It’s easier said than done to ensure our families have access to fresh veggies every day. Between busy work schedules, family, or space restraints, maintaining even indoor plants can be a daunting task. Daunting, maybe. Impossible, definitely not!
If you have access to a bright window, herbs can be grown all year long, right on your kitchen counter. Even if you don’t have the space or time to tend to a garden, growing your own herbs can be an easy and affordable way to spice and brighten up your daily meals.
There are so many ways to grow indoor plants these days – the high tech gadgets, lights, and monitors are pricier ways to ensure a green thumb, but they are certainly not the only way. In fact, growing seedlings straight from discarded egg shells is an easy and effective way to make sure your herbs get off to a great start. Here’s everything you need to know to start your eggshell garden.
How To Grow Eggshell Seedlings
What you’ll need:
Saved eggshell halves
Variety of herb seeds
A small enough spoon that fits into the eggshell
Sharp pin to pierce eggshell
Water and spray bottle
1. Set aside your used egg shell halves. To ensure a good break, using a very sharp knife, slice the top off the egg, reserving the bottom half. A clean break is not necessary, but you do want to ensure the egg cup is large enough to hold your soil and seedling. After pouring out the egg’s center, rinse well with hot water to clean and remove any residue that could rot or mould (including the membrane). Once cleaned, place them in the carton to dry.
2. Now you are ready to further prepare the egg for your herb seeds. Inspect your egg halves, gently chipping away the edges to create a larger opening, if needed. Using a sharp needle, create a small opening at the bottom center of the egg. This will act as drainage for your “planter”. This will also allow the roots to emerge once you’ve actually planted your mature seedling.
3. Spray the inside of each egg with water, and evenly spoon in soil until filled. Soil should be moist but not overly wet or muddy. Using the seed package directions as your guide, plant seeds as instructed and return egg shells to their carton and place in a well lit window.
4. Water plants daily with spray bottle, according to seed instructions. Within a week or two you will begin to see sprouts emerge.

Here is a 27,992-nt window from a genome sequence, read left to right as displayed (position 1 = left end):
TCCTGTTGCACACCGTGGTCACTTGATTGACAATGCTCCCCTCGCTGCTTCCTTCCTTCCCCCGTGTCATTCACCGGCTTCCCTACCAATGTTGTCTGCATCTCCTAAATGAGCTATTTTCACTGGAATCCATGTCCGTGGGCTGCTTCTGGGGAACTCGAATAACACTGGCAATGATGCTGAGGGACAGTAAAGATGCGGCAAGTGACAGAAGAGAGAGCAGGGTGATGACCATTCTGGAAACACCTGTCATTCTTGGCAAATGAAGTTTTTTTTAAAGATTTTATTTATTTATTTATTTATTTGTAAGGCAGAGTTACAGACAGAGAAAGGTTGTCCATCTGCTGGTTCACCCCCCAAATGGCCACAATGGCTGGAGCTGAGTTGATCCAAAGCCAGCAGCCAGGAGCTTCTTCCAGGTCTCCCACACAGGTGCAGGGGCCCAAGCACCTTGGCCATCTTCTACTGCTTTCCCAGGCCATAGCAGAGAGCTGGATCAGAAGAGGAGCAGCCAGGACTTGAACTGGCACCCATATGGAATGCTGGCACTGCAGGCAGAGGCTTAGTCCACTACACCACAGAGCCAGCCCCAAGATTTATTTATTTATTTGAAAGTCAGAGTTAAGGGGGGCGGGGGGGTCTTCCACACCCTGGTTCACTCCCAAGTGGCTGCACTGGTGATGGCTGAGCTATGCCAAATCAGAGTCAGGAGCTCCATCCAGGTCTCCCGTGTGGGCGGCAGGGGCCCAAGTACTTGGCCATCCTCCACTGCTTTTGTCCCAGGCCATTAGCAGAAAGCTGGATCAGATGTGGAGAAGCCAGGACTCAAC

5. When sprouts have grown to approximately 2 inches, they may be strong enough to transfer to a larger container or garden. You can do so by either thinning them out and placing them individually into containers, or cracking the egg around the seedling and planting them with the eggshells still surrounding them. The egg shell provides calcium, minerals and nutrients that fertilize the plant. They also deter snails and other pests.
Tips to ensure success:
Choose hardy herb varieties - Herbs such as basil, bay leaf, French parsley, chives, mint, oregano, rosemary and thyme are hardy varieties that will thrive indoors.
Companion plants - Planting certain plants next to each other may also help their growth. Research companion plants to see what make good pairs. Planting marigold around a garden acts as a great pest deterrent.
Lighting is key - Finding a window sill that maintains good bright, but not stark sun, for 4-5 hours a day will help your plants thrive.
Don’t overwater - Over-watering is just as bad as under-watering. Soil should be moist, but never muddy or over-saturated. There should always be a way for the water to drain effectively either through pebbles placed at the bottom of the planter, or a drainage hole with a basin to catch the water, so roots don’t remain damp and mould.
Nutrient shortage - A shortage of nutrients may be more of an issue with indoor than outdoor plants. Be sure to replenish topsoil with natural fertilizers or nutrient drops to ensure they are getting enough nutrients. Mineral water may also be better suppliers of nutrients than purified tap water.
Harvest Correctly - It is especially important when your herbs are young to harvest them correctly. Research the particular herb for how it should be pruned. Over pruning can result in stunted growth, or damage or kill the plant. Typically, only one third of the plant should be harvested at a time. Removing the flowers may also result in a more vibrant flavour."
The above words and picture from James Colquhoun, filmmaker of Food Matters and Hungry For Change and founder of FMTV. Along with Laurentine ten Bosch, James founded Food Matters. His documentary, Hungry For Change, reveals how the diet and processed food industries are the enemies of permanent weight loss, vibrant health, and natural living.
Have a look, recipe suggestion here
Fresh herbs are lovely ... but I do also keep some dried herbs in my kitchen cupboard ... just in case!